Pico de Gallo is a traditional Mexican dish featuring fresh cilantro.
We’re taking a look at herbs and their ability to add great flavor to your recipes, often eliminating the need for salt. We started with basil in March and this month we’re featuring cilantro.
Be sure to check back often to learn more about herbs and how to incorporate them into a delicious, healthy eating plan.
Celebrate with cilantro
With Cinco de Mayo just around the corner, it’s time to celebrate Mexican food and culture. Pico de Gallo, with its fresh tomato, onion, chile, lime juice and cilantro, is a classic component of Mexican festivities. It’s also popular in Thai, Indian and Chinese cuisines.
Of cilantro’s two components used in cooking (seeds and leaves), our focus is on the leaves. The seeds are known as coriander and the leaves are known as cilantro (or coriander leaves). Look for bright green leaves without yellow spots if you purchase cut cilantro. If you’re harvesting from your own garden, cut up to 1/3 of the plant at a time, leaving enough leaves for continued growth. To clean cilantro leaves, move them gently around a bowl of cold water until all dirt/sand is removed. When chopping the cilantro, include some of the tender stems for additional flavor. Continue reading →
Recent studies have confirmed the heart-healthy benefits of avocados.
Many of us are looking forward to Super Bowl Sunday — some for the game and others for the snacks. And since guacamole has become a Super Bowl staple, there’s good news for those in the latter category. Avocados, the main ingredient in guacamole, may lower your cholesterol and risk of heart disease.
Avocados are rich in vitamins, minerals, plant sterols and fiber, as well as the heart-healthy monounsaturated fats also found in olive oil and nuts. Recent studies in Spain have confirmed that including olive oil and nuts regularly in the diet can reduce the risk of heart disease. Now, new evidence has added avocados to the list of risk-reducing foods. Continue reading →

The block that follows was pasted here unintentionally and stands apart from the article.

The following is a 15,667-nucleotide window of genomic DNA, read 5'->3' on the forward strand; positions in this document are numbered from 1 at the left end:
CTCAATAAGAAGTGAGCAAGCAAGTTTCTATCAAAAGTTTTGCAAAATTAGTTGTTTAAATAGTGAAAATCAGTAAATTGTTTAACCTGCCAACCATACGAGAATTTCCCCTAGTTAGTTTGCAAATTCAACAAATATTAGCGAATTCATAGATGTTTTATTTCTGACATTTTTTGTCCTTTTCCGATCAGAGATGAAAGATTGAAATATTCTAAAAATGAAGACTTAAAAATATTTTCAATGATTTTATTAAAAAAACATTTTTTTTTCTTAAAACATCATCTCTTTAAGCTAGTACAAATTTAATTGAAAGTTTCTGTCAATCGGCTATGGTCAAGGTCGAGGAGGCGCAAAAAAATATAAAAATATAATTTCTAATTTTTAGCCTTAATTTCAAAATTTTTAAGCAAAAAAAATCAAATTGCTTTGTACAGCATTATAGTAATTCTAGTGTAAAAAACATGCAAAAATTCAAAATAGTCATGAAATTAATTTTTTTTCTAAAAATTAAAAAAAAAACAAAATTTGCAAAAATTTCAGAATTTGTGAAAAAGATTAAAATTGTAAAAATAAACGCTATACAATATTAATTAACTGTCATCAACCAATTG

Does ditching the carbs lead to a healthier heart?
A new study discusses the advantages of a low-carb v low-fat diet and its impact on heart health.
Low-carb diets of one form or another have been on our radar for quite some time as a way to quickly shed pounds, but we haven’t known much about how these types of diets affect our heart health. A study published in the Annals of Internal Medicine last week says that compared to a low-fat diet, a low-carbohydrate diet is better not only for weight loss, but may also be better for your heart. Before we jump on the low-carb bandwagon, let’s take a closer look at this low-carb v low-fat study.
This study included 148 obese men and women with healthy lipids and no history of heart disease or type 2 diabetes. They were assigned randomly to either a low-fat or low-carbohydrate diet, and they followed these diets for 12 months. All participants met with registered dietitians and received nutrition education, with emphasis on the benefits of monounsaturated fats and recommendations to limit trans fats. Those assigned to the low-fat diet were instructed to have less than 30 percent of their total calories from fat (less than 7 percent from saturated fat), while those assigned to the low-carb diet were instructed to limit their carbohydrate intake to less than 40 grams per day. Neither group was given a specific calorie goal. On average across the 12 months, participants in the low-carb group consumed about 130 fewer calories per day than those in the low-fat group. Continue reading →
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